Whether in science, technology, philosophy, politics, literature, music, theatre or art, Britons have had a profound and lasting impact on the shape of the modern world. This is as true today as it was in the heyday of the British Empire. Some of these world-changing Brits are well-known, while others are much less famous.
Geologist and naturalist Charles Darwin (1809-1882) is one of the fathers of modern biology. Originally from Shrewsbury, he studied at Edinburgh and Cambridge. In 1859, he published On The Origin of Species, in which he presented his theory of evolution through natural selection, together with compelling evidence to support it. Today, Darwin's work is the fundamental underpinning of all life sciences. While his theory remains controversial in some parts of the world, in Britain he is recognised as a scientific pioneer. His portrait appears on the back of the £10 note.
Mathematician and inventor Charles Babbage (1791-1871) invented the earliest mechanical computer and originated the concept of the programmable computer, although he did not complete his design during his lifetime. Babbage was one of Victorian England's great eccentrics: he despised organ grinders and attempted to have the children's game of hoop-rolling banned. Today, Babbage is acknowledged as a visionary whose work provided the foundation for modern information technology. His brain is on display in the Science Museum in London.
Adam Smith (1723-1790) was one of the group of Scottish philosophers and political thinkers who formed the movement known as the Scottish Enlightenment in the late 18th century. Born in Kirkcaldy, he studied first at the University of Glasgow and then at Oxford, which he considered inferior to Glasgow. Smith's most famous work is An Inquiry Into the Nature and Causes of the Wealth of Nations, published in 1776. This was one of the first works in the field of what would become political economy. Smith is regarded as one of the founders of the whole field of economics.
Queen Elizabeth I
Although modern historians have painted a more complicated picture of this ruler than the heroic legend of "Good Queen Bess", Queen Elizabeth I (1533-1603) had a significant impact on British and world history. Her sponsorship of the colonisation of North America laid the foundations for modern American and Canadian identities, while her (relatively) stable 44-year reign saw both the growth of England's international stature and a flowering of art and literature.
John Logie Baird
John Logie Baird (1888-1946) isn't as famous as some other great British inventors, but his invention is everywhere in the modern world. Born in Dunbartonshire, Baird's time at university was interrupted by the outbreak of the First World War. Baird was only one of a number of scientists working on the concept of television, but he was the first to demonstrate a working set in 1926. Baird's prototype was made from items including a hatbox, a pair of scissors, darning needles, a tea chest and lenses from bicycle lights.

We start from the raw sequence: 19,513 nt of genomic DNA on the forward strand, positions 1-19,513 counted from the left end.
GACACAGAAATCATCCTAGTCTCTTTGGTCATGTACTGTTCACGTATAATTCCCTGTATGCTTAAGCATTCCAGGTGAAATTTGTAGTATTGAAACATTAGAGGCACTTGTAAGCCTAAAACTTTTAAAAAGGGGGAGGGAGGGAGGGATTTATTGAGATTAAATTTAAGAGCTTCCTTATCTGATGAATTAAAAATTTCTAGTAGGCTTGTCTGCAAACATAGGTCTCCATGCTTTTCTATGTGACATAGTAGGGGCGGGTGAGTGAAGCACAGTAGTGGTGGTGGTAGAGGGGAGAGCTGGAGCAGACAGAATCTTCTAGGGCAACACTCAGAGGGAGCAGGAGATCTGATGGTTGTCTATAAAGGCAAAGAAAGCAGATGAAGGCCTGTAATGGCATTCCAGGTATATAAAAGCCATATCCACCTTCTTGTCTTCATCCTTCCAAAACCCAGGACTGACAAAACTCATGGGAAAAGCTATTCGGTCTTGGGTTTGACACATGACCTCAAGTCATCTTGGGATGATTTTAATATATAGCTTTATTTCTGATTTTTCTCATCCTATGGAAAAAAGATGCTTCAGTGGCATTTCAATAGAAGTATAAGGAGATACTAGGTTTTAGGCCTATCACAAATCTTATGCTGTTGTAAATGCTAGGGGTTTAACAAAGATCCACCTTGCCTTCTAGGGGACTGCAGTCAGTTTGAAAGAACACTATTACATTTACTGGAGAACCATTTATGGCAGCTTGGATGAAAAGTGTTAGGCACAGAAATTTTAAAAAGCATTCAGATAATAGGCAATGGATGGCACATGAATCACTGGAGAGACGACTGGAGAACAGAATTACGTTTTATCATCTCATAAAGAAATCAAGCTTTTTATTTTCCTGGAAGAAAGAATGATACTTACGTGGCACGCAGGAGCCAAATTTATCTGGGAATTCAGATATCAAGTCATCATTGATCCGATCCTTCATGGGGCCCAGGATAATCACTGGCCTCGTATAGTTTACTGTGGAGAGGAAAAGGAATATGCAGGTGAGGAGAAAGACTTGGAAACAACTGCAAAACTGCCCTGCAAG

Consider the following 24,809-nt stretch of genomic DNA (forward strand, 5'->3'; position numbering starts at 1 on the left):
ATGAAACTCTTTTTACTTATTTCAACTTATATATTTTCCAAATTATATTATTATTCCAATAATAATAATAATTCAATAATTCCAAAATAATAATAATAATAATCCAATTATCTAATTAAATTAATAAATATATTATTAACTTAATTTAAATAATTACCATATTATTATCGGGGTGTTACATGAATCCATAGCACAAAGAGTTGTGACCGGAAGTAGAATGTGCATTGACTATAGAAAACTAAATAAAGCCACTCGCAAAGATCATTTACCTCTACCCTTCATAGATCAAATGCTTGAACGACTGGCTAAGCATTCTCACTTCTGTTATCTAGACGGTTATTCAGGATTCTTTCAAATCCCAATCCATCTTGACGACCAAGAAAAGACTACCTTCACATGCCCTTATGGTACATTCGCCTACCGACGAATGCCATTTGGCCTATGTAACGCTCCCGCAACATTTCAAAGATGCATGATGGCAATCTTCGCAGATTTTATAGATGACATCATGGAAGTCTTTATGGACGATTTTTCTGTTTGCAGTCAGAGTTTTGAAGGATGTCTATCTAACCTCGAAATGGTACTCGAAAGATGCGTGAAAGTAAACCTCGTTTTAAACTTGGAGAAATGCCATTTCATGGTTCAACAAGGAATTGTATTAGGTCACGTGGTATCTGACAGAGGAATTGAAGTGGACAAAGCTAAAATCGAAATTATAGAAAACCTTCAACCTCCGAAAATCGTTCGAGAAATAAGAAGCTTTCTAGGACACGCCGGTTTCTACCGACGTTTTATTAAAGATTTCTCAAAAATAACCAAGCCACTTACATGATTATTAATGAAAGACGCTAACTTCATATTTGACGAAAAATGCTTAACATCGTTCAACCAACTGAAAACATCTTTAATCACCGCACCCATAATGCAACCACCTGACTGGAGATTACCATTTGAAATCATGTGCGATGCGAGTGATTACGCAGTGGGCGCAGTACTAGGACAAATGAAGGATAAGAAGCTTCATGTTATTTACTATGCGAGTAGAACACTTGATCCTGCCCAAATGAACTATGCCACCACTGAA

Another inventor who is less well-known than his invention, Tim Berners-Lee is one of the fathers of modern information technology. While working as a computer programmer in Switzerland in 1989 and 1990, Berners-Lee, with a group of colleagues, developed a new means of sharing information over the internet. Berners-Lee called his creation the World Wide Web. The first website went online in 1991. Since then, the web has grown and grown, changing the way people communicate forever.
Rosalind Franklin (1920-1958) was one of the group of British scientists whose research uncovered the double-helix structure of DNA. Working at King's College London in the early 1950s, Franklin contributed vital data that led to the discovery of the double helix. However, her contribution was downplayed until relatively recently, possibly because she was a woman and possibly because she died before the other researchers who discovered the structure of DNA -- Francis Crick, James Watson and Maurice Wilkins -- were awarded the Nobel Prize in 1962.
Sir Isaac Newton (1642-1727) was one of the most influential scientists in history. His work described not only gravity but the three laws of motion, the foundation of mechanics. He also made major advances in optics and mathematics. Newton was an unorthodox freethinker who also dabbled in alchemy and wrote theological pamphlets explaining his views on the interpretation of the Bible. His many achievements have made him the most famous of all British scientists, a striking honour considering the many other contenders.
William Wilberforce (1759-1833) is best-known for his work as leader of the movement to abolish the slave trade in the British Empire, but he also championed many other causes, including missionary societies and the Society for the Prevention of Cruelty to Animals. Wilberforce's tireless campaigning led to the abolition of slavery within the Empire and the active suppression of the slave trade, which severely damaged slavery in other nations. Although Wilberforce did not succeed in abolishing slavery worldwide, his work paved the way for other nations to do so.
Florence Nightingale (1820-1910) achieved fame as a nurse during the Crimean War. Although her methods were primitive, her work drew attention to the need for nursing to become an organised profession. She established a nursing school in London in 1860 which continues to train nurses today. Nightingale's example, as well as her persuasive writing and public speaking about her work, inspired generations of nurses and led to the establishment of the modern nursing profession.
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